I enter the door of his house at seven on the dot. It’s our first date, and we only have two hours.
His study is full of books, of posters, scenery of a shared life. I wonder which ones are his and which are hers. But I don’t have much time for questions, because we’re already kissing and his scent becomes all that matters.
At a quarter past seven, I have already come twice.
Satisfied for the moment, we begin the task of talking about our lives, interrupting each other with full laughs, with shouts of “Me too!,” always touching, naked and pressed together, simultaneously hungry for and drunk upon each other, discovering our souls, mapping our bodies. The decision that changed everything, the first memory of childhood, skin white and smooth, a hidden mole, the smell of new sweat.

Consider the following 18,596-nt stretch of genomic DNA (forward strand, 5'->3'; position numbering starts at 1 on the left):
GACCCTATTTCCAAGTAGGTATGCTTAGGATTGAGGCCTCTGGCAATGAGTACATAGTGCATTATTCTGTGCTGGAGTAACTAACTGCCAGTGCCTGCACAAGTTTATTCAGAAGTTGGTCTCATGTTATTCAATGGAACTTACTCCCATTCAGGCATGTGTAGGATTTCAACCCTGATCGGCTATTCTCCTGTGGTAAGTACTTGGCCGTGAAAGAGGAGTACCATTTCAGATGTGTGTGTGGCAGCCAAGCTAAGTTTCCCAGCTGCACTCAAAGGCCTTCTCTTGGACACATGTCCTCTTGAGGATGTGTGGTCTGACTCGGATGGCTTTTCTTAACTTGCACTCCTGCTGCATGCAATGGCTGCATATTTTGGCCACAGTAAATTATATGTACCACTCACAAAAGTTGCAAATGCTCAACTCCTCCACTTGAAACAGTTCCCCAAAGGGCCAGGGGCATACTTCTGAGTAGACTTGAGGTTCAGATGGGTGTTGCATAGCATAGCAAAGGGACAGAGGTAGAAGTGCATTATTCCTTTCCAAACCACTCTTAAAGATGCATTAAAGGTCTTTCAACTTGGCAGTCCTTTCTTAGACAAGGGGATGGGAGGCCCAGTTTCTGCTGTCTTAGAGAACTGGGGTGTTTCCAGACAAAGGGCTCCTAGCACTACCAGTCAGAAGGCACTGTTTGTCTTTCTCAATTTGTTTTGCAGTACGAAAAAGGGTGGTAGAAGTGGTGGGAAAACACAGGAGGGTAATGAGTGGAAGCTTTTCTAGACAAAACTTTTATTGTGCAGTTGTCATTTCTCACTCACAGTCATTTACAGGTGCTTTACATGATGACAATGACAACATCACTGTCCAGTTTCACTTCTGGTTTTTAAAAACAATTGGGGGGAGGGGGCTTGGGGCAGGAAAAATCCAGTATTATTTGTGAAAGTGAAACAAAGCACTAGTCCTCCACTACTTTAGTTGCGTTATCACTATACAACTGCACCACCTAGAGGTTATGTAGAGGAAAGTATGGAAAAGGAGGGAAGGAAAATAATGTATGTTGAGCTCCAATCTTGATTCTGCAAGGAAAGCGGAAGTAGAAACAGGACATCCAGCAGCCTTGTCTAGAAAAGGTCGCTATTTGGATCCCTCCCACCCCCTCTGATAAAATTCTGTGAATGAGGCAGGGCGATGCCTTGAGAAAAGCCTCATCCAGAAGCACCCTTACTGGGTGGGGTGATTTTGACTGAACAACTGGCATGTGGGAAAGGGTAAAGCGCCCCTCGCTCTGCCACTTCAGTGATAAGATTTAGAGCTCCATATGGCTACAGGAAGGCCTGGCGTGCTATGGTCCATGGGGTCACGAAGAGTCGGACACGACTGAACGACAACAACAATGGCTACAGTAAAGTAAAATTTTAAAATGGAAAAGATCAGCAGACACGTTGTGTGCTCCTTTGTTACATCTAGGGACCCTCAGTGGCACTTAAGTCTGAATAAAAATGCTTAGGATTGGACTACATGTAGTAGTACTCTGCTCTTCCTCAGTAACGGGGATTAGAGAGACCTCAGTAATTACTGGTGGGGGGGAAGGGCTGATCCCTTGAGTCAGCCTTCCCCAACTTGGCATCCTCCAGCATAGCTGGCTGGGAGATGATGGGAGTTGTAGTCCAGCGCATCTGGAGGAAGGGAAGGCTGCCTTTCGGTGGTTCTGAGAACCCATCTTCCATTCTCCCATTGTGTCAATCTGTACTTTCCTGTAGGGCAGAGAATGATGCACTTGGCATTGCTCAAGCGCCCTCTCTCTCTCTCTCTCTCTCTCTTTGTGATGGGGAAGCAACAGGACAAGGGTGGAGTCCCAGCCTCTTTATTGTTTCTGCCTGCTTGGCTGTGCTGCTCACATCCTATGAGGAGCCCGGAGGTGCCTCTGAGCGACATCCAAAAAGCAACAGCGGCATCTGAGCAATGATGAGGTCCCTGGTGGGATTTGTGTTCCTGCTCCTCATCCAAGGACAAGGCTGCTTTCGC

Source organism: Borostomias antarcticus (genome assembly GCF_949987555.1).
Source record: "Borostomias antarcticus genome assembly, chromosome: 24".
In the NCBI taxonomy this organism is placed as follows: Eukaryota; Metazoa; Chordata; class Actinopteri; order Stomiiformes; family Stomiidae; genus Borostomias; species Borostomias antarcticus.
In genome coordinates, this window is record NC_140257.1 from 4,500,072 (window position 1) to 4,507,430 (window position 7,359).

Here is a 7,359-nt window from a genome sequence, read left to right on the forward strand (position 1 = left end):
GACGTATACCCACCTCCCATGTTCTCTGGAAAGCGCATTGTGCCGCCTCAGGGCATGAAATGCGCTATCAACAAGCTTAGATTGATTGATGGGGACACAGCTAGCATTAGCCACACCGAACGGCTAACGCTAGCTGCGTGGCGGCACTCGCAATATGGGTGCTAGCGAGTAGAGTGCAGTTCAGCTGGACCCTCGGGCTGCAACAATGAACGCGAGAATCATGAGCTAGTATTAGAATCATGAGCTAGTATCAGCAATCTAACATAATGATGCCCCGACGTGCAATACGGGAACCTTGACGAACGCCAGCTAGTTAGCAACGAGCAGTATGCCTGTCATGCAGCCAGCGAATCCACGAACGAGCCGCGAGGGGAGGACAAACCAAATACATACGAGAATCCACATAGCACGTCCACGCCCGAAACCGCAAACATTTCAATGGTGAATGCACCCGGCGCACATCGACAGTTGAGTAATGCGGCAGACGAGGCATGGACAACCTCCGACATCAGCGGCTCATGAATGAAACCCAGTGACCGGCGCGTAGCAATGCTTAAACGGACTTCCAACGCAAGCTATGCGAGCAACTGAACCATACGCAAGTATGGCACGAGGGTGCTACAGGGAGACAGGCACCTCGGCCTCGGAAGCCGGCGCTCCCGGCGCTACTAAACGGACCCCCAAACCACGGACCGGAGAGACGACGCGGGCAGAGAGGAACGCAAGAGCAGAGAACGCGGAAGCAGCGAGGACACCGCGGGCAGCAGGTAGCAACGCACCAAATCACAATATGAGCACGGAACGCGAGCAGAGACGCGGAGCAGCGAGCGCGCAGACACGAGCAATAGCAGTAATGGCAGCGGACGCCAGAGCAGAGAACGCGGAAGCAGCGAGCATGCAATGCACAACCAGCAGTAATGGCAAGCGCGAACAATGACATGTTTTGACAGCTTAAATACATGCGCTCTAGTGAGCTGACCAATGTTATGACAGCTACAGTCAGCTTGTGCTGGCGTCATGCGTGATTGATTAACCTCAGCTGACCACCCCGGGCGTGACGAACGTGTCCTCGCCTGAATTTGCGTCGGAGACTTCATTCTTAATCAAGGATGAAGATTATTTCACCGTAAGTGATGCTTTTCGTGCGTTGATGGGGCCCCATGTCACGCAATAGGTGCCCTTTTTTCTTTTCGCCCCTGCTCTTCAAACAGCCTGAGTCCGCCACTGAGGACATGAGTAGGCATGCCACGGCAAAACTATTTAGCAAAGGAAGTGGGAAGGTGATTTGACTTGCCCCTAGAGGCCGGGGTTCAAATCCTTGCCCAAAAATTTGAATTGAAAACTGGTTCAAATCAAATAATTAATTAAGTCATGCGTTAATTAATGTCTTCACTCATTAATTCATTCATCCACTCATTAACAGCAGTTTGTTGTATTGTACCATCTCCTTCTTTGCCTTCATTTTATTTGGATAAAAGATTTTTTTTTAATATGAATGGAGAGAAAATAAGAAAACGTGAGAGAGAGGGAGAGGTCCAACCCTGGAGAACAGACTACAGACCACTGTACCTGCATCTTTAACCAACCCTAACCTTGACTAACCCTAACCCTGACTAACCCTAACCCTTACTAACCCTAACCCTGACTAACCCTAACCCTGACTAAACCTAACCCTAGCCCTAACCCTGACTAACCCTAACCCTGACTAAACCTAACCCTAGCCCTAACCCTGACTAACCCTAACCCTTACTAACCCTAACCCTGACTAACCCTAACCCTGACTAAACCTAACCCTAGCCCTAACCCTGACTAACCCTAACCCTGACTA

May sun shines through the window, and I’m so happy to have met him.
His phone rings once, twice, three times. “I’m going to have to pick up, it’s my girlfriend,” he says. He gets up to take the call, and I wait in his bed. The bed he shares with her.
“Say hi for me,” I call to him, loudly.
“I’m at home with Wen, she says hi,” I hear him say. He hangs up and looks at me, smiling. “She also says hi.” He comes back to the bed.
We still have one hour, and sometimes an hour in a spring afternoon is all the time in the world.
After, he walks me home, hand in hand.